However, the survey compiler sounded a note of caution due to the risk of job losses once government support measures start to be phased out.

In equity markets, John Laing was in the red as it said first-half net asset value before deducting dividends was expected to show a single-digit decline as investment activity was hampered by the coronavirus lockdown.

SSP lost ground after saying it was looking to slash 5,000 jobs in the UK as it dealt with the collapse in air travel due to the pandemic. The company, which operates food outlets at airports and train stations, said it expected only 20% of stores to be open by the autumn.

But it was IAG that was at the bottom of the pile on the top-flight index, dragged down by the risk of a second wave of Covid-19 in the US.

On the upside, Smith & Nephew was a high riser as it said it expects second-quarter revenue to drop around 29% but noted an improving performance as the quarter progressed.

Sainsbury's was also up after supermarket chain reported an 8.2% rise in first-quarter like-for-like sales driven by groceries as Britons stocked up during the coronavirus lockdown.

B&M European Value Retail gained as it hailed a "strong" first quarter, with a particularly pleasing performance in the UK, where revenue rose 33.7%.

In broker note action, Hargreaves Lansdown was knocked lower by a downgrade to 'sell' at Citi but Close Brothers was boosted by an upgrade to 'outperform' at RBC Capital Markets.

Market Movers

FTSE 100 (UKX) 6,089.21 -1.31%
FTSE 250 (MCX) 17,036.87 -0.48%
techMARK (TASX) 3,691.98 -0.36%

FTSE 100 - Risers

Smith & Nephew (SN.) 1,560.50p 3.65%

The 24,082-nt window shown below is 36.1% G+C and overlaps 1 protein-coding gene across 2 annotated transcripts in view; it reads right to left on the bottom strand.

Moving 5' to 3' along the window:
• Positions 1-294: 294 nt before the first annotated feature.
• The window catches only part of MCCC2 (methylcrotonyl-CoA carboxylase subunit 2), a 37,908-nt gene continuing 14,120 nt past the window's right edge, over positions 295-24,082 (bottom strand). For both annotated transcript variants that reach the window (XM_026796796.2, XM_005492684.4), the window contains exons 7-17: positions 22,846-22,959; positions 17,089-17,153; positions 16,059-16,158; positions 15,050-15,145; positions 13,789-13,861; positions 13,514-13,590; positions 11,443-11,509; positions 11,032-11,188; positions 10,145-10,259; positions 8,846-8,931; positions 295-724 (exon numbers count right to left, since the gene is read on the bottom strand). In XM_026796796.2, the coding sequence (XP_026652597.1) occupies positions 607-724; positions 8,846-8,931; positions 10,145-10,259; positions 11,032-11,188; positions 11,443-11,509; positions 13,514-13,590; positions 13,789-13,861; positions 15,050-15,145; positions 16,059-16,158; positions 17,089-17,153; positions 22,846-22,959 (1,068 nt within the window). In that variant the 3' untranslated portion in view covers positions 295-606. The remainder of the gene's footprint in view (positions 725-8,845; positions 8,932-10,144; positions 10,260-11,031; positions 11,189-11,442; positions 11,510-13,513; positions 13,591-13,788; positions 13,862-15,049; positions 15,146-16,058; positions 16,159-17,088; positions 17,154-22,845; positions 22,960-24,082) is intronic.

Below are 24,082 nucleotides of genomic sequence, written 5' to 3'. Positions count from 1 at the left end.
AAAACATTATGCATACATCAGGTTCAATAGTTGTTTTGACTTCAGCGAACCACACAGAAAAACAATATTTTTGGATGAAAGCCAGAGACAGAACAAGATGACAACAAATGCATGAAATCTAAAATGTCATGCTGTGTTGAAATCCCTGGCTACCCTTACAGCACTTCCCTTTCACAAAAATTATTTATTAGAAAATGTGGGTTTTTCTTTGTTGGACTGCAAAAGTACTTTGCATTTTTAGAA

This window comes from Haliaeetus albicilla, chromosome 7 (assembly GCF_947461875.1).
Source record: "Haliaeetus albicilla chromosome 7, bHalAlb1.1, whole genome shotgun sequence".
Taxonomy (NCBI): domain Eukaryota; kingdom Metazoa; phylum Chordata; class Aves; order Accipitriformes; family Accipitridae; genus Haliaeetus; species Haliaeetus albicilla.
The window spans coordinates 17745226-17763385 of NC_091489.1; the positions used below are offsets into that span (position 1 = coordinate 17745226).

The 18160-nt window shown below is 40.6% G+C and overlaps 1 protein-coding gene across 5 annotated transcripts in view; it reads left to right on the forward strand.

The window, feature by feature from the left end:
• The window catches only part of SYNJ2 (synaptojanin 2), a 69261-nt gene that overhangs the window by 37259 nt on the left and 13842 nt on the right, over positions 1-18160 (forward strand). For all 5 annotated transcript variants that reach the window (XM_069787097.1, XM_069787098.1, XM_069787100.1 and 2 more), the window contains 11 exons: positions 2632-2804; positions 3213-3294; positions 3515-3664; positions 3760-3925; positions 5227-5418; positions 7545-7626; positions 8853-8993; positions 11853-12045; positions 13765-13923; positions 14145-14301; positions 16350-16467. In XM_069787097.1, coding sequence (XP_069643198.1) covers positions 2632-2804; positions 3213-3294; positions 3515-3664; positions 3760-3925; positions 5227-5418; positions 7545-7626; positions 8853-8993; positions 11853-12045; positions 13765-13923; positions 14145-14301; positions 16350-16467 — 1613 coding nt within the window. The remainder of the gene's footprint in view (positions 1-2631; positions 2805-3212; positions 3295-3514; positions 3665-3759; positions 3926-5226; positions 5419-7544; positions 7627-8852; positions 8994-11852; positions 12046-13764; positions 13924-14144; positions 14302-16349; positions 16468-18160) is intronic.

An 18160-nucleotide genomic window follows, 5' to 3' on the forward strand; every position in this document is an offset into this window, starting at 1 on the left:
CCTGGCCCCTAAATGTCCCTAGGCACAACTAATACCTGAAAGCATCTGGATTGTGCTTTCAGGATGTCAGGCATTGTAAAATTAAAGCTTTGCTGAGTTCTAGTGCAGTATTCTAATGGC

Fresnillo (FRES) 850.00p 1.02%
Melrose Industries (MRO) 115.15p 1.01%
DCC (DCC) 6,784.00p 0.80%
Bunzl (BNZL) 2,178.00p 0.55%
Rentokil Initial (RTO) 511.80p 0.43%
SEGRO (SGRO) 898.80p 0.42%
Experian (EXPN) 2,829.00p 0.35%
Berkeley Group Holdings (The) (BKG) 4,178.00p 0.31%
Intertek Group (ITRK) 5,438.00p -0.04%

FTSE 100 - Fallers

ITV (ITV) 71.12p -4.77%
Rolls-Royce Holdings (RR.) 272.20p -4.63%
International Consolidated Airlines Group SA (CDI) (IAG) 212.70p -4.28%
Informa (INF) 451.10p -4.10%
Evraz (EVR) 277.10p -3.92%
Hargreaves Lansdown (HL.) 1,568.50p -3.68%
Standard Life Aberdeen (SLA) 259.40p -3.06%
Next (NXT) 4,761.00p -2.72%
Anglo American (AAL) 1,819.80p -2.65%
BT Group (BT.A) 111.05p -2.63%

FTSE 250 - Risers

Spirent Communications (SPT) 258.50p 7.26%
B&M European Value Retail S.A. (DI) (BME) 414.80p 4.35%
Scottish Inv Trust (SCIN) 773.00p 3.07%
Safestore Holdings (SAFE) 747.50p 2.96%
PayPoint (PAY) 616.00p 2.84%
Rotork (ROR) 287.60p 2.71%
Babcock International Group (BAB) 318.40p 2.64%
Beazley (BEZ) 420.40p 2.54%
RIT Capital Partners (RCP) 1,830.00p 2.46%
Oxford Biomedica (OXB) 718.00p 2.43%

FTSE 250 - Fallers

John Laing Group (JLG) 310.00p -11.02%
Energean (ENOG) 575.00p -6.50%
SSP Group (SSPG) 241.80p -5.99%
Cineworld Group (CINE) 57.28p -5.38%
Carnival (CCL) 934.00p -5.25%
William Hill (WMH) 108.15p -4.96%
easyJet (EZJ) 646.60p -4.91%
Provident Financial (PFG) 168.20p -4.54%
TUI AG Reg Shs (DI) (TUI) 364.20p -4.38%
Royal Mail (RMG) 174.40p -4.31%